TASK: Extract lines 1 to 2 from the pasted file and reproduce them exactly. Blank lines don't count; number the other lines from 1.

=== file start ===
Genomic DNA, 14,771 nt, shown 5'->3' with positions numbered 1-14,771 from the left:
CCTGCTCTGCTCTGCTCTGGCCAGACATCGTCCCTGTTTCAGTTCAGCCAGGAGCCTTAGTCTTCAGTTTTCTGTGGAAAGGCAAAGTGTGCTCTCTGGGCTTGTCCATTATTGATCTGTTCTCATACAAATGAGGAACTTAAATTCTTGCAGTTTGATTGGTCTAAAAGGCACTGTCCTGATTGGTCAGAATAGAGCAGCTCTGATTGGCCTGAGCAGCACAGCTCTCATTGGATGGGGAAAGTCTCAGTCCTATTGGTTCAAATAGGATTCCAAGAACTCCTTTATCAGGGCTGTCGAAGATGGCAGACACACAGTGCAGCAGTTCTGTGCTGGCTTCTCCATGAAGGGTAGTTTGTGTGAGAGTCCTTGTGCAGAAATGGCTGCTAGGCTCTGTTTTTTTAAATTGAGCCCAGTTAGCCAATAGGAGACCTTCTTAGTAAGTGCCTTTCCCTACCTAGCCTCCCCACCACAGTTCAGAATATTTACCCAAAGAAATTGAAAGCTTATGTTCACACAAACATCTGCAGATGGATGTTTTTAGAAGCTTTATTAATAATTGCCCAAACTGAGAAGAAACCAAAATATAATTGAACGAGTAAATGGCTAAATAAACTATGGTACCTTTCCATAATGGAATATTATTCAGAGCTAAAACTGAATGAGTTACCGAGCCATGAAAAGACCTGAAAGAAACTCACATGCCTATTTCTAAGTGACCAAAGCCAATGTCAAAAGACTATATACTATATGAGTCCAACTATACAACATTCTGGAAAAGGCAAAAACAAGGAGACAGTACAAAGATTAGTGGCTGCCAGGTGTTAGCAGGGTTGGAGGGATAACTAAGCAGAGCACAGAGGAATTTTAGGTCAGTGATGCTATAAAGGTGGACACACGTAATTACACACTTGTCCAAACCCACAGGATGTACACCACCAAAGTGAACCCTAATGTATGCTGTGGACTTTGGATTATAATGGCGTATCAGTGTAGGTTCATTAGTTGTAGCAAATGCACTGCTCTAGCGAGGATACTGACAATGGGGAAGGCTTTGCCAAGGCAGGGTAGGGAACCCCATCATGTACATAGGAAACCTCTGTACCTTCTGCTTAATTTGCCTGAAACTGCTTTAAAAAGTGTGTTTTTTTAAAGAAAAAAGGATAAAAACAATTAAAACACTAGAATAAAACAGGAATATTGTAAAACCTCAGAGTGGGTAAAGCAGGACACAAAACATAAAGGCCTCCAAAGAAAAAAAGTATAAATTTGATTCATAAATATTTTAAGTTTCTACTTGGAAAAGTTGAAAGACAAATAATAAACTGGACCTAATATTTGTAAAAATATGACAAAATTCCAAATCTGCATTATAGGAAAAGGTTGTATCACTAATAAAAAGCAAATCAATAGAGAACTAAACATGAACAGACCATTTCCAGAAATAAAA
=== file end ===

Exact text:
Genomic DNA, 14,771 nt, shown 5'->3' with positions numbered 1-14,771 from the left:
CCTGCTCTGCTCTGCTCTGGCCAGACATCGTCCCTGTTTCAGTTCAGCCAGGAGCCTTAGTCTTCAGTTTTCTGTGGAAAGGCAAAGTGTGCTCTCTGGGCTTGTCCATTATTGATCTGTTCTCATACAAATGAGGAACTTAAATTCTTGCAGTTTGATTGGTCTAAAAGGCACTGTCCTGATTGGTCAGAATAGAGCAGCTCTGATTGGCCTGAGCAGCACAGCTCTCATTGGATGGGGAAAGTCTCAGTCCTATTGGTTCAAATAGGATTCCAAGAACTCCTTTATCAGGGCTGTCGAAGATGGCAGACACACAGTGCAGCAGTTCTGTGCTGGCTTCTCCATGAAGGGTAGTTTGTGTGAGAGTCCTTGTGCAGAAATGGCTGCTAGGCTCTGTTTTTTTAAATTGAGCCCAGTTAGCCAATAGGAGACCTTCTTAGTAAGTGCCTTTCCCTACCTAGCCTCCCCACCACAGTTCAGAATATTTACCCAAAGAAATTGAAAGCTTATGTTCACACAAACATCTGCAGATGGATGTTTTTAGAAGCTTTATTAATAATTGCCCAAACTGAGAAGAAACCAAAATATAATTGAACGAGTAAATGGCTAAATAAACTATGGTACCTTTCCATAATGGAATATTATTCAGAGCTAAAACTGAATGAGTTACCGAGCCATGAAAAGACCTGAAAGAAACTCACATGCCTATTTCTAAGTGACCAAAGCCAATGTCAAAAGACTATATACTATATGAGTCCAACTATACAACATTCTGGAAAAGGCAAAAACAAGGAGACAGTACAAAGATTAGTGGCTGCCAGGTGTTAGCAGGGTTGGAGGGATAACTAAGCAGAGCACAGAGGAATTTTAGGTCAGTGATGCTATAAAGGTGGACACACGTAATTACACACTTGTCCAAACCCACAGGATGTACACCACCAAAGTGAACCCTAATGTATGCTGTGGACTTTGGATTATAATGGCGTATCAGTGTAGGTTCATTAGTTGTAGCAAATGCACTGCTCTAGCGAGGATACTGACAATGGGGAAGGCTTTGCCAAGGCAGGGTAGGGAACCCCATCATGTACATAGGAAACCTCTGTACCTTCTGCTTAATTTGCCTGAAACTGCTTTAAAAAGTGTGTTTTTTTAAAGAAAAAAGGATAAAAACAATTAAAACACTAGAATAAAACAGGAATATTGTAAAACCTCAGAGTGGGTAAAGCAGGACACAAAACATAAAGGCCTCCAAAGAAAAAAAGTATAAATTTGATTCATAAATATTTTAAGTTTCTACTTGGAAAAGTTGAAAGACAAATAATAAACTGGACCTAATATTTGTAAAAATATGACAAAATTCCAAATCTGCATTATAGGAAAAGGTTGTATCACTAATAAAAAGCAAATCAATAGAGAACTAAACATGAACAGACCATTTCCAGAAATAAAA